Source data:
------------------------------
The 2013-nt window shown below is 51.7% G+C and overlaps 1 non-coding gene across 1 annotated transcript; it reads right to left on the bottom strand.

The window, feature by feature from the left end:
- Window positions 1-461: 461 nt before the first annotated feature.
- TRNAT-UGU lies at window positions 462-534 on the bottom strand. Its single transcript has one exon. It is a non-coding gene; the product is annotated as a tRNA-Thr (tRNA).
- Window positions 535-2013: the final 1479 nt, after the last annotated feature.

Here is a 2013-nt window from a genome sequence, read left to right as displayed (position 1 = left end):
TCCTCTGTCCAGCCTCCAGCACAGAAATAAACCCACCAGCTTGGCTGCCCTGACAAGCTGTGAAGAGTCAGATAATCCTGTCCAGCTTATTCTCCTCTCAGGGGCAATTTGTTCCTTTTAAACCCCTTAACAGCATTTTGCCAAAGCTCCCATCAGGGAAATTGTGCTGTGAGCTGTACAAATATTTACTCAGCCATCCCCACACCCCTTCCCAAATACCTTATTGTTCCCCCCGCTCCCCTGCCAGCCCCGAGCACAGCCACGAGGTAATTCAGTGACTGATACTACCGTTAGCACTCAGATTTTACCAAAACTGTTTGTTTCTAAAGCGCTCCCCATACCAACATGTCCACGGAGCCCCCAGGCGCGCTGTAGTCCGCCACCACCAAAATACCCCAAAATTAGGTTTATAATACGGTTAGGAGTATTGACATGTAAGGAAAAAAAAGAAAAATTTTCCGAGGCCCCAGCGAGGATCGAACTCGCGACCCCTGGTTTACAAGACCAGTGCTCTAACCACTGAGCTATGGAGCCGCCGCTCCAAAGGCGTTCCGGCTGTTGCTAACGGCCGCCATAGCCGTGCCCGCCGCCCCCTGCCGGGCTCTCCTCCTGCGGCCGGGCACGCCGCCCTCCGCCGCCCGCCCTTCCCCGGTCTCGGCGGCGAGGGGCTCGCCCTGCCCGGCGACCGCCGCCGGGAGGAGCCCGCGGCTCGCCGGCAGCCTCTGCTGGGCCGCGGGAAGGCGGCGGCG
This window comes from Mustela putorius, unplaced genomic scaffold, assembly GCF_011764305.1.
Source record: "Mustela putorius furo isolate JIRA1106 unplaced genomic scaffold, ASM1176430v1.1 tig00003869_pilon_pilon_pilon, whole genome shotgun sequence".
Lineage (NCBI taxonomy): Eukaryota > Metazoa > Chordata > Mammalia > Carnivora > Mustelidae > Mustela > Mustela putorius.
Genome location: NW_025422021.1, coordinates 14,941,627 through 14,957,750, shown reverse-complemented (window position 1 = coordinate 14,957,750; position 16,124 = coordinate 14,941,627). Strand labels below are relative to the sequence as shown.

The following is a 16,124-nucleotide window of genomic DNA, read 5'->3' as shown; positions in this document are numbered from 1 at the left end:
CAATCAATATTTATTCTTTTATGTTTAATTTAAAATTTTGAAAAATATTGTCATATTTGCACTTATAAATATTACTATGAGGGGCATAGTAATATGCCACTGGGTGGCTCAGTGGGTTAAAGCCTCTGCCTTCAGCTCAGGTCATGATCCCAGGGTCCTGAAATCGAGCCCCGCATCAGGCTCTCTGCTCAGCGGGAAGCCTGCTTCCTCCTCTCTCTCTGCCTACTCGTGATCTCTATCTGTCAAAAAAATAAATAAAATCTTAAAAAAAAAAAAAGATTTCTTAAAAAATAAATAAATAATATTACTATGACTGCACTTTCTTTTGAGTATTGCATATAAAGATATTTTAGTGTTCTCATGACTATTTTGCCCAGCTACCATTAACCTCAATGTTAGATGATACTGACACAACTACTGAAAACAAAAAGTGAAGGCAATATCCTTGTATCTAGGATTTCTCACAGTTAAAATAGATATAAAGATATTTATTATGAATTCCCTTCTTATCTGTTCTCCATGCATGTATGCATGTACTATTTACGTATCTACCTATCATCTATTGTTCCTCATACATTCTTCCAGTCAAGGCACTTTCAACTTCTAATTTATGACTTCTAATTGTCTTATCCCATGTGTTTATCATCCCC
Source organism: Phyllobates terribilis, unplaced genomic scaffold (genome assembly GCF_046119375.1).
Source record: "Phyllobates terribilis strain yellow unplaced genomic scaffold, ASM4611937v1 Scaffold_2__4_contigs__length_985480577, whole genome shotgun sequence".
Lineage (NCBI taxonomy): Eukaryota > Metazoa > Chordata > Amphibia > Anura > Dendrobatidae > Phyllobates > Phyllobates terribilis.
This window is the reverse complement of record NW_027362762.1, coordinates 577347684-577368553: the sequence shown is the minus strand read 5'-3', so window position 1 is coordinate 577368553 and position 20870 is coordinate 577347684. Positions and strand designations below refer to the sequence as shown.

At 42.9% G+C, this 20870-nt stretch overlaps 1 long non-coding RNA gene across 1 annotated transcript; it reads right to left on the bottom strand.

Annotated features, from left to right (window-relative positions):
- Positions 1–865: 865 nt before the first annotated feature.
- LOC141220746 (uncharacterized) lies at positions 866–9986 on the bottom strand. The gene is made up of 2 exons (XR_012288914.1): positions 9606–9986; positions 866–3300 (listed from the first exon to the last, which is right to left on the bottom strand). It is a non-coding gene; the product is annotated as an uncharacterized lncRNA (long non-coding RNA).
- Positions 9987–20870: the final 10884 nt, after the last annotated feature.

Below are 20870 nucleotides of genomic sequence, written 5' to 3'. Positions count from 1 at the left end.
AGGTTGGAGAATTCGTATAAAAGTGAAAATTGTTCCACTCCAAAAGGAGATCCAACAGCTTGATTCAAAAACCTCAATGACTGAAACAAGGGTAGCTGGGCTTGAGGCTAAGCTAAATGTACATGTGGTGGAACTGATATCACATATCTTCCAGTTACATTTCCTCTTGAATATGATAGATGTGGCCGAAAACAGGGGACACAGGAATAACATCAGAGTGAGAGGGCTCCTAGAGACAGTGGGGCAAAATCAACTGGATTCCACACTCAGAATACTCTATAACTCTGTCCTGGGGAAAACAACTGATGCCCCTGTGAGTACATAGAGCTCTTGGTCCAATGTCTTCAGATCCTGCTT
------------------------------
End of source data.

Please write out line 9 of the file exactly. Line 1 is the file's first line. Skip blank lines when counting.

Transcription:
Source record: "Mustela putorius furo isolate JIRA1106 unplaced genomic scaffold, ASM1176430v1.1 tig00003869_pilon_pilon_pilon, whole genome shotgun sequence".